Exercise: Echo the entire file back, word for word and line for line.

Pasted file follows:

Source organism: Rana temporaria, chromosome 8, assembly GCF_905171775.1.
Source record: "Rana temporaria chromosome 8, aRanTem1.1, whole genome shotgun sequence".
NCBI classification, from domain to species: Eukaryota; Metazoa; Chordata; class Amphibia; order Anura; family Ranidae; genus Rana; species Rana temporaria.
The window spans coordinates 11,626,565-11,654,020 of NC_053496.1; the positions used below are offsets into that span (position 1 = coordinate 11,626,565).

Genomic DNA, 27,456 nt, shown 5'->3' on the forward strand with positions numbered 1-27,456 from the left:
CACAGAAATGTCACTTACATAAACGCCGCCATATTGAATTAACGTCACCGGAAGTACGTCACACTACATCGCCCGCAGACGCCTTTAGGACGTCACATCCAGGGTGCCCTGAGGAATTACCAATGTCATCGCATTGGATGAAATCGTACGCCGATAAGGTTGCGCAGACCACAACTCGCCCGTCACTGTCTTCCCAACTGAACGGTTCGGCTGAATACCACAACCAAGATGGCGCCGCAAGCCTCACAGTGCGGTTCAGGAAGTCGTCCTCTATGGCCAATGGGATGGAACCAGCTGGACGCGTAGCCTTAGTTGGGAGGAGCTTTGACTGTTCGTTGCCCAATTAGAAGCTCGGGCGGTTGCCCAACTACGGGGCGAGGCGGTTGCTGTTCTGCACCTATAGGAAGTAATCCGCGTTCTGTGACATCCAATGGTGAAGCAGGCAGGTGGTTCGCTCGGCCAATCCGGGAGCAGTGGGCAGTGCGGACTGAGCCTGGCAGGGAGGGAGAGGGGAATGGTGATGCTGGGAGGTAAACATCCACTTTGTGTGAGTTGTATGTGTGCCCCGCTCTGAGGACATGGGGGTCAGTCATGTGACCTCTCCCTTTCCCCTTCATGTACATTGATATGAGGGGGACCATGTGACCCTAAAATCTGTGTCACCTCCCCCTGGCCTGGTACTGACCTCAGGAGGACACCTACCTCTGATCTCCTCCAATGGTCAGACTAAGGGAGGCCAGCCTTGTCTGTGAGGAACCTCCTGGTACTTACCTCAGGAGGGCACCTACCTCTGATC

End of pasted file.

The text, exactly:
Source organism: Rana temporaria, chromosome 8, assembly GCF_905171775.1.
Source record: "Rana temporaria chromosome 8, aRanTem1.1, whole genome shotgun sequence".
NCBI classification, from domain to species: Eukaryota; Metazoa; Chordata; class Amphibia; order Anura; family Ranidae; genus Rana; species Rana temporaria.
The window spans coordinates 11,626,565-11,654,020 of NC_053496.1; the positions used below are offsets into that span (position 1 = coordinate 11,626,565).

Genomic DNA, 27,456 nt, shown 5'->3' on the forward strand with positions numbered 1-27,456 from the left:
CACAGAAATGTCACTTACATAAACGCCGCCATATTGAATTAACGTCACCGGAAGTACGTCACACTACATCGCCCGCAGACGCCTTTAGGACGTCACATCCAGGGTGCCCTGAGGAATTACCAATGTCATCGCATTGGATGAAATCGTACGCCGATAAGGTTGCGCAGACCACAACTCGCCCGTCACTGTCTTCCCAACTGAACGGTTCGGCTGAATACCACAACCAAGATGGCGCCGCAAGCCTCACAGTGCGGTTCAGGAAGTCGTCCTCTATGGCCAATGGGATGGAACCAGCTGGACGCGTAGCCTTAGTTGGGAGGAGCTTTGACTGTTCGTTGCCCAATTAGAAGCTCGGGCGGTTGCCCAACTACGGGGCGAGGCGGTTGCTGTTCTGCACCTATAGGAAGTAATCCGCGTTCTGTGACATCCAATGGTGAAGCAGGCAGGTGGTTCGCTCGGCCAATCCGGGAGCAGTGGGCAGTGCGGACTGAGCCTGGCAGGGAGGGAGAGGGGAATGGTGATGCTGGGAGGTAAACATCCACTTTGTGTGAGTTGTATGTGTGCCCCGCTCTGAGGACATGGGGGTCAGTCATGTGACCTCTCCCTTTCCCCTTCATGTACATTGATATGAGGGGGACCATGTGACCCTAAAATCTGTGTCACCTCCCCCTGGCCTGGTACTGACCTCAGGAGGACACCTACCTCTGATCTCCTCCAATGGTCAGACTAAGGGAGGCCAGCCTTGTCTGTGAGGAACCTCCTGGTACTTACCTCAGGAGGGCACCTACCTCTGATC